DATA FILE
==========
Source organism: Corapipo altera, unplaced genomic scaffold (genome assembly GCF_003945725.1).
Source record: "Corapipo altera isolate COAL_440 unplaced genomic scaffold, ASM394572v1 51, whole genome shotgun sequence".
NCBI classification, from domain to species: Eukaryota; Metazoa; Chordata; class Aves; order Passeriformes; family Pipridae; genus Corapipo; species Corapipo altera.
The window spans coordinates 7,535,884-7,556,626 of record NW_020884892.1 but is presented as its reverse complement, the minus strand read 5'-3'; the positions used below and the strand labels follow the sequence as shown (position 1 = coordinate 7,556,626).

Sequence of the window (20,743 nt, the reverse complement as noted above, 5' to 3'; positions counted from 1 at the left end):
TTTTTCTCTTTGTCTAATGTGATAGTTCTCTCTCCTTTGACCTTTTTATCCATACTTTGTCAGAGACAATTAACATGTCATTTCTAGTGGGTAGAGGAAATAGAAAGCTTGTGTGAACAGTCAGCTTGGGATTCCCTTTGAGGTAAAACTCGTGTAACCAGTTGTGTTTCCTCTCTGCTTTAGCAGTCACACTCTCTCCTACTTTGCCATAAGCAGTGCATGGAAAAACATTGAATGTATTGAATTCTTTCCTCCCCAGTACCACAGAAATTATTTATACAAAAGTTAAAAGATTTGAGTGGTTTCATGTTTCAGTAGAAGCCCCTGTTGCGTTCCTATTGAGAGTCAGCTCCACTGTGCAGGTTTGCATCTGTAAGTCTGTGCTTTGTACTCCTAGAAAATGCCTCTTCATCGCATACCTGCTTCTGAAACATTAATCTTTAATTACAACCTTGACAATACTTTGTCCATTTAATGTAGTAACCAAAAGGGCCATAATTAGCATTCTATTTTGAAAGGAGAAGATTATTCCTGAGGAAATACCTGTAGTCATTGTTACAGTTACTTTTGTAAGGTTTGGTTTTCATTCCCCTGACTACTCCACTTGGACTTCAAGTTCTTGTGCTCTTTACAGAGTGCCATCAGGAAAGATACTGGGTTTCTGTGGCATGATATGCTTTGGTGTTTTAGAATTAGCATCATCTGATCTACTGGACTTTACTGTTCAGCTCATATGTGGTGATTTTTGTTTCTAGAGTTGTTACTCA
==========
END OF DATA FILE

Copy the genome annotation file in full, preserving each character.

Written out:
Source organism: Corapipo altera, unplaced genomic scaffold (genome assembly GCF_003945725.1).
Source record: "Corapipo altera isolate COAL_440 unplaced genomic scaffold, ASM394572v1 51, whole genome shotgun sequence".
NCBI classification, from domain to species: Eukaryota; Metazoa; Chordata; class Aves; order Passeriformes; family Pipridae; genus Corapipo; species Corapipo altera.
The window spans coordinates 7,535,884-7,556,626 of record NW_020884892.1 but is presented as its reverse complement, the minus strand read 5'-3'; the positions used below and the strand labels follow the sequence as shown (position 1 = coordinate 7,556,626).

Sequence of the window (20,743 nt, the reverse complement as noted above, 5' to 3'; positions counted from 1 at the left end):
TTTTTCTCTTTGTCTAATGTGATAGTTCTCTCTCCTTTGACCTTTTTATCCATACTTTGTCAGAGACAATTAACATGTCATTTCTAGTGGGTAGAGGAAATAGAAAGCTTGTGTGAACAGTCAGCTTGGGATTCCCTTTGAGGTAAAACTCGTGTAACCAGTTGTGTTTCCTCTCTGCTTTAGCAGTCACACTCTCTCCTACTTTGCCATAAGCAGTGCATGGAAAAACATTGAATGTATTGAATTCTTTCCTCCCCAGTACCACAGAAATTATTTATACAAAAGTTAAAAGATTTGAGTGGTTTCATGTTTCAGTAGAAGCCCCTGTTGCGTTCCTATTGAGAGTCAGCTCCACTGTGCAGGTTTGCATCTGTAAGTCTGTGCTTTGTACTCCTAGAAAATGCCTCTTCATCGCATACCTGCTTCTGAAACATTAATCTTTAATTACAACCTTGACAATACTTTGTCCATTTAATGTAGTAACCAAAAGGGCCATAATTAGCATTCTATTTTGAAAGGAGAAGATTATTCCTGAGGAAATACCTGTAGTCATTGTTACAGTTACTTTTGTAAGGTTTGGTTTTCATTCCCCTGACTACTCCACTTGGACTTCAAGTTCTTGTGCTCTTTACAGAGTGCCATCAGGAAAGATACTGGGTTTCTGTGGCATGATATGCTTTGGTGTTTTAGAATTAGCATCATCTGATCTACTGGACTTTACTGTTCAGCTCATATGTGGTGATTTTTGTTTCTAGAGTTGTTACTCA